In the Rosary, Jesus is the Teacher who teaches and at the same time, he is the Lesson to be learned: "it is not just a question", the Pope says, "of learning what he taught but of 'learning him’ (n. 14). In this learning no one is more expert than Mary, since "among creatures no one knows Christ better than Mary; no one can introduce us to a profound knowledge of his mystery better than his Mother" (n. 14). Thus, meditating on the scenes of the Rosary means in practice putting oneself in the school of Mary to "read" Christ, to penetrate his secrets, to understand his lesson of truth and of life.

3. Being conformed to Christ with Mary

This learning implies not only a theoretical knowledge but a vital experience of the mystery of communion with Jesus. This is Christian spirituality which means being conformed to Christ, sharing his deepest feelings (cf. Phil 2,5), putting on Christ (Rom 13,14; Gal 3,27). The Rosary enables Mary to educate us and to shape us with motherly tenderness until Christ is fully formed in us (cf. Gal 4,19). This is what the Holy Father has personally experienced, as he explains: "This role of Mary ... 'does not hinder in any way the immediate union of the faithful with Christ, but on the contrary fosters it'. This is the luminous principle expressed by the Second Vatican Council which I have so powerfully experienced in my own life and have made the basis of my episcopal motto: Totus Tuus" (n. 15).

4. Praying to Christ with Mary

Being conformed to Christ involves a ceaseless life of prayer. The Rosary sustains the prayer of the faithful and insistent prayer to the Mother of God rests on the confidence that, as she did at Cana, she can obtain all things from the heart of her Son. The Pope says: "she is 'all-powerful by grace', to use the bold expression, which needs to be properly understood, of Bl. Bartolo Longo in his Supplication to Our Lady. This is a conviction which, beginning with the Gospel, has become ever more established by way of the experience of the Christian people. The supreme poet Dante expresses it marvellously in the lines sung by St Bernard: 'Lady, thou art so great and so powerful, that whoever desires grace yet does not turn to thee, would have his desire fly without wings' (Divina Commedia, Paradiso XXXIII, 13-15)" (n. 16).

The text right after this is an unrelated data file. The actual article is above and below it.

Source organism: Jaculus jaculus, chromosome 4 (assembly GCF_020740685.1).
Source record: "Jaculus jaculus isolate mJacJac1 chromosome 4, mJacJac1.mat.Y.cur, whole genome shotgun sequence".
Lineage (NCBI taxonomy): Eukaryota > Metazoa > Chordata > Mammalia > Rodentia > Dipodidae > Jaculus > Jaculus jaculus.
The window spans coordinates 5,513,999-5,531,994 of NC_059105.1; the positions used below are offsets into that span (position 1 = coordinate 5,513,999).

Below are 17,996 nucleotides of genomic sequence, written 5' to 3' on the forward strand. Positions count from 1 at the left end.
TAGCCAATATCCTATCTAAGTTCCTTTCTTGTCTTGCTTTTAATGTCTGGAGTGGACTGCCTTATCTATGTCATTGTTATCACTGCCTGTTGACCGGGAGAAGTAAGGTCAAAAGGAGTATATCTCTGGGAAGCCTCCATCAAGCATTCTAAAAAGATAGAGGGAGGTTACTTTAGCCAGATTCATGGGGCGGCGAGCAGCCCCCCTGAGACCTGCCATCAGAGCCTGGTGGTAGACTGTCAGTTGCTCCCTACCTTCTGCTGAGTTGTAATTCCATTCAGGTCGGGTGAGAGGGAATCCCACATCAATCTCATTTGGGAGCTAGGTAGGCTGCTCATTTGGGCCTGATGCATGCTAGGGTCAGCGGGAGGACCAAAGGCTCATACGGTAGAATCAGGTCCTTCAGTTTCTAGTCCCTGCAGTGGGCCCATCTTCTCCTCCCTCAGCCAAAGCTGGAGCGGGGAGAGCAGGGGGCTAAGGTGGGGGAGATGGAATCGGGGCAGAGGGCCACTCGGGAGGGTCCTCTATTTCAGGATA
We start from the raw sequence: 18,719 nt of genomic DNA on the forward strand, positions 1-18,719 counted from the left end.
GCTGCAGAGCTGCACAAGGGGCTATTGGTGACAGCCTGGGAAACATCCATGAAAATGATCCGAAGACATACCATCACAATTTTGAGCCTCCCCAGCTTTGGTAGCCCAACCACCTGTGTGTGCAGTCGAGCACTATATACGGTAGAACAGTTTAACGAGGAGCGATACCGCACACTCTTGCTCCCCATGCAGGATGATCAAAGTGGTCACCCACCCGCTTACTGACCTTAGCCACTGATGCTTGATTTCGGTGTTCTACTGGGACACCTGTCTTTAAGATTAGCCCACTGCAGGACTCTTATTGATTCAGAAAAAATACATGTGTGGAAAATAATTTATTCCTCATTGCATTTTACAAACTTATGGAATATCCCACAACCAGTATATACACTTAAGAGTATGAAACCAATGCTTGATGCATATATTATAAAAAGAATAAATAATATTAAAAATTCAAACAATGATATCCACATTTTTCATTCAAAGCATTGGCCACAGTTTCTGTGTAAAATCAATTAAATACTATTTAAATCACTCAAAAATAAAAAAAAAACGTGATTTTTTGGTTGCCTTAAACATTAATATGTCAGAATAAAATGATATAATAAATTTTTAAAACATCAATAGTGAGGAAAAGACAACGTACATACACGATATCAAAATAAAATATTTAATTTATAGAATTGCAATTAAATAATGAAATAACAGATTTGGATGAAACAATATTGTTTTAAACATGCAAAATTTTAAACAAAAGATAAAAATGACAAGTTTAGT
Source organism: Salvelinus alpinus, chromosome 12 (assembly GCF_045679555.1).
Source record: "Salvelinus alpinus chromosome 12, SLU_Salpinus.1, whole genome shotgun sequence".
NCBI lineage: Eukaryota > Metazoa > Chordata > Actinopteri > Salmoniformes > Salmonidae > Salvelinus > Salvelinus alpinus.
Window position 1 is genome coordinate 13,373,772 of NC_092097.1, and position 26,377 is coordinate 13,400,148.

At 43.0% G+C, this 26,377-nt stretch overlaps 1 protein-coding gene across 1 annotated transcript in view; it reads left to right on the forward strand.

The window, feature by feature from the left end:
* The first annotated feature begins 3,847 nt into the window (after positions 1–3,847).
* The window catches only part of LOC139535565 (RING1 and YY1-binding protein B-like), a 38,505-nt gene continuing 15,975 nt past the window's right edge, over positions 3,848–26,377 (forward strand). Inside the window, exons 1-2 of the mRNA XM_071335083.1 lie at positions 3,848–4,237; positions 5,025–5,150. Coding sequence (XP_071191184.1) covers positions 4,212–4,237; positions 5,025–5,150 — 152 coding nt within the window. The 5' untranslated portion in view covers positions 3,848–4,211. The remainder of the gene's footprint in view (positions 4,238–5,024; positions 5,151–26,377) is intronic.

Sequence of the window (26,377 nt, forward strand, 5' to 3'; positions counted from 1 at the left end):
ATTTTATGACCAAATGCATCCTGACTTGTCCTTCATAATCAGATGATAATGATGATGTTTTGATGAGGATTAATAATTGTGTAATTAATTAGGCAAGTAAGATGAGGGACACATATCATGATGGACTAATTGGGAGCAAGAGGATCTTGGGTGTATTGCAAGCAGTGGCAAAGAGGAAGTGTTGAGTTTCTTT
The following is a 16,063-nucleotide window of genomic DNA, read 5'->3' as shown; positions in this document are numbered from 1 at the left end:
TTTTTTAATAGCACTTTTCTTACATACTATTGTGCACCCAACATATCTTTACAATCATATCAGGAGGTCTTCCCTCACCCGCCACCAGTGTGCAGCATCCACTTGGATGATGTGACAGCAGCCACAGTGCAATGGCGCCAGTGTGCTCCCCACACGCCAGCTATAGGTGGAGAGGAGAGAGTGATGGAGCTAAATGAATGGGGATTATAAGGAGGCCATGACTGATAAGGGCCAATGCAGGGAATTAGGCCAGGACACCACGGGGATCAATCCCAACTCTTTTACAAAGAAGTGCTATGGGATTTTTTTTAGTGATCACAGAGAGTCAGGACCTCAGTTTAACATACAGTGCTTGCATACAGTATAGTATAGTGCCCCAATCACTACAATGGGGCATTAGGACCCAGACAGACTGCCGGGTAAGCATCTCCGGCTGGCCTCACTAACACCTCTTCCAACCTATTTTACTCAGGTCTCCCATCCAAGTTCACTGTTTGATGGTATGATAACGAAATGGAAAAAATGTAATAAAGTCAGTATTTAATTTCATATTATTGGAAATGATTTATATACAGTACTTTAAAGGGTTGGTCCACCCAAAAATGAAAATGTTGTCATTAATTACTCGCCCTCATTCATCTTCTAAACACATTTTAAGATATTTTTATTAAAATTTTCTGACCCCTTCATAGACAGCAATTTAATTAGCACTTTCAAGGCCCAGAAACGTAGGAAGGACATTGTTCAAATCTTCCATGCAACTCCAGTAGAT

5. Proclaim Christ with Mary

As well as being a contemplative prayer, the Rosary also becomes "a significant catechetical opportunity" (n. 17). Just as in past centuries it was used to defend the true faith against the spread of heresy, so today, when we face new challenges, the Rosary "retains all its power and continues to be a valuable pastoral resource for every good evangelizer" (n. 17). The Christological heart of this prayer not only renders it catechetically effective, but also gives it an apostolic quality. This is why it is a prayer with a strong Christian identity. In contemplating the mystery of the Incarnation, it becomes a valid reference point of the Christian faith in our multi-faceted, variegated culture.

III. The Rosary, 'a compendium of the Gospel'

Despite its deeply evangelical character, the Rosary singles out only a few of the mysteries of Christ's life. To complete and reinforce its Christological depth, the Pope felt it appropriate to include the mysteries of Christ's public ministry between his Baptism and his Passion, in which he reveals himself as "the light of the world" (Jn 9,5). Consequently, "it is fitting to add, following reflection on the Incarnation and the hidden life of Christ (the Joyful Mysteries) and before focusing on his sufferings of Passion (the Sorrowful Mysteries) and the triumph of his Resurrection (the Glorious Mysteries), a meditation on certain particularly significant moments in his public ministry (the Mysteries of Light)" (n. 19).

On the one hand, this integration confirms the Rosary as a "compendium of the Gospel"; on the other, it enriches it with a spiritual content, making it a "true doorway to the depths of the Heart of Christ, ocean of joy and of light, of suffering and of glory (n. 19). Therefore to cover the entire event of the Incarnation of the Word, the Holy Father lists and comments on the five new Mysteries of Light. If it is true that Christ's whole ministry is light since he is "the light of the world" (Jn 8,12), it is equally true that this dimension emerges in a special way during the years of his public life, when he proclaims the Gospel of the Kingdom: "In proposing to the Christian community five significant moments'luminous' mysteriesduring this phase of Christ's life, I think that the following can be fittingly singled out: (1) his Baptism in the Jordan, (2) his self-manifestation at the wedding of Cana, (3) his proclamation of the Kingdom of God, with his call to conversion, (4) his Transfiguration, and finally, (5) his institution of the Eucharist, as the sacramental expression of the Paschal Mystery" (n. 21).